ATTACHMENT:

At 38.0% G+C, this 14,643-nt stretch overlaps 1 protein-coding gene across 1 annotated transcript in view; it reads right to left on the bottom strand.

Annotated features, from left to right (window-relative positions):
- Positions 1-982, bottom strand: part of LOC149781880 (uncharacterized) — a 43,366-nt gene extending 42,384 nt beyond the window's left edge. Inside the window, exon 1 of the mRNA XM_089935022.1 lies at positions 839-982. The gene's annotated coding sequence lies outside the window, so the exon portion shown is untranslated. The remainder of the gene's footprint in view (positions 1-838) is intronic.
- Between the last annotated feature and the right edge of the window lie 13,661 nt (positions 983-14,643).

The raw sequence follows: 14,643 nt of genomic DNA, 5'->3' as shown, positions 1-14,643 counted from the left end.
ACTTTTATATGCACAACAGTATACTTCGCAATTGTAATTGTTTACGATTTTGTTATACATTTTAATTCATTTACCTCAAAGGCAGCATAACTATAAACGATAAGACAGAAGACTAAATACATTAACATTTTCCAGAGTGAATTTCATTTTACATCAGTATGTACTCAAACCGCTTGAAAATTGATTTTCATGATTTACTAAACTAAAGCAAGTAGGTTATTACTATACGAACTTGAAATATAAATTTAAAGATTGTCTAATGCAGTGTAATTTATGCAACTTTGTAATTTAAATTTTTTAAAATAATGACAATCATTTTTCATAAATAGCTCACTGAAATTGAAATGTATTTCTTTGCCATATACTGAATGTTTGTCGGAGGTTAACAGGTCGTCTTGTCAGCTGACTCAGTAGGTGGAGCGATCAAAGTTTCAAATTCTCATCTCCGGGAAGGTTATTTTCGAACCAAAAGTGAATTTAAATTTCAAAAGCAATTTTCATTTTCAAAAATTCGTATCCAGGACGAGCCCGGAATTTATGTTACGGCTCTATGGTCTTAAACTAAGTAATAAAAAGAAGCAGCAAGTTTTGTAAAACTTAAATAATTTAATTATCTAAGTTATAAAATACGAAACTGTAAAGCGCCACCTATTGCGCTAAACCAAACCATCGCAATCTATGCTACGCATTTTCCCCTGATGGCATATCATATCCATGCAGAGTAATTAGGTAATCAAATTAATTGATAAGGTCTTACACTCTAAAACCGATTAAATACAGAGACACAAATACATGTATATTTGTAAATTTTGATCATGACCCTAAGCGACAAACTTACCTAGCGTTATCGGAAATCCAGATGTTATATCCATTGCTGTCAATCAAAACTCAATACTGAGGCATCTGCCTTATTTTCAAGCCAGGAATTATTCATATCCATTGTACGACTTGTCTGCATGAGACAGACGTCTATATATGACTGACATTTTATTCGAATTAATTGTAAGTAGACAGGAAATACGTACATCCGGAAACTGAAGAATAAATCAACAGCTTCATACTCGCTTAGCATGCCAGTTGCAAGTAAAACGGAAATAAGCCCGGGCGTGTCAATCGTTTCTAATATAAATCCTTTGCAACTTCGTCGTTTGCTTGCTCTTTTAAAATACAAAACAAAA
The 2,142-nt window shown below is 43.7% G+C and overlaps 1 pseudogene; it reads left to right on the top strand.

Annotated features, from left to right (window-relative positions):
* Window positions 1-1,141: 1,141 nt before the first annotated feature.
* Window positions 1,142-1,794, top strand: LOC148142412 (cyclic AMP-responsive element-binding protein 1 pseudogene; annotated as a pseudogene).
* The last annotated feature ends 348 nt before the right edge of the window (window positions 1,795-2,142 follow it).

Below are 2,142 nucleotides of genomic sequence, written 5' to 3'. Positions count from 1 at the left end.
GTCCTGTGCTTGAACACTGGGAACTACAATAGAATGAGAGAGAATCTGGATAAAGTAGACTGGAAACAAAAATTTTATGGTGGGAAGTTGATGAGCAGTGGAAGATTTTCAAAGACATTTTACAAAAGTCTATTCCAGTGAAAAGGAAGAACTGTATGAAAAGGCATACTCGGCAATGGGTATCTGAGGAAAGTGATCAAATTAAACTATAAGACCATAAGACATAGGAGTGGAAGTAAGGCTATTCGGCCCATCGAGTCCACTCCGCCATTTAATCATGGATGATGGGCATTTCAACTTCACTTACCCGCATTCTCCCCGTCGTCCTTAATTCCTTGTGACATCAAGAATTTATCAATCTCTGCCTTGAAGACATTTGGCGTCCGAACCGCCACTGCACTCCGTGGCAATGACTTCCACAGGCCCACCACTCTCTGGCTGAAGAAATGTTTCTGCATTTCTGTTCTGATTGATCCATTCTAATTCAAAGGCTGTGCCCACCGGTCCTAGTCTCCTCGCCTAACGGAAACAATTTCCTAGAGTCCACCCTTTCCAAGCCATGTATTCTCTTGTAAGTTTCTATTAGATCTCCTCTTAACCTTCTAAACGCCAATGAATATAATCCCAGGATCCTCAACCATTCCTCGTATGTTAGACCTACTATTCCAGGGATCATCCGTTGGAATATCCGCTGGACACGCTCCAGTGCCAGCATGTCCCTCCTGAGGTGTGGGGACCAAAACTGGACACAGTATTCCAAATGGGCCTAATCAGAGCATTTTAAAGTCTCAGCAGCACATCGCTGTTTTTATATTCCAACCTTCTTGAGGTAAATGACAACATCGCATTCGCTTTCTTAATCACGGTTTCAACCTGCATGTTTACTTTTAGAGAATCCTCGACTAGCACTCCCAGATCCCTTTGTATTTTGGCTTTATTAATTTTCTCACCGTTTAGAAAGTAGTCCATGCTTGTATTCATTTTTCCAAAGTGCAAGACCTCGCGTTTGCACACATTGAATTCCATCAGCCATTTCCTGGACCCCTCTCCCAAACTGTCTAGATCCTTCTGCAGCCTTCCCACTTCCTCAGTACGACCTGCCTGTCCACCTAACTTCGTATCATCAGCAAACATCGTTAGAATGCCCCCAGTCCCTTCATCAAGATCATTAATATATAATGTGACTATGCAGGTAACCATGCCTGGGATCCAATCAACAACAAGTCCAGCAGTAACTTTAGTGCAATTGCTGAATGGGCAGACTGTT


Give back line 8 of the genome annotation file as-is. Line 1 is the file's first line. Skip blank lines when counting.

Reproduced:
Annotated features, from left to right (window-relative positions):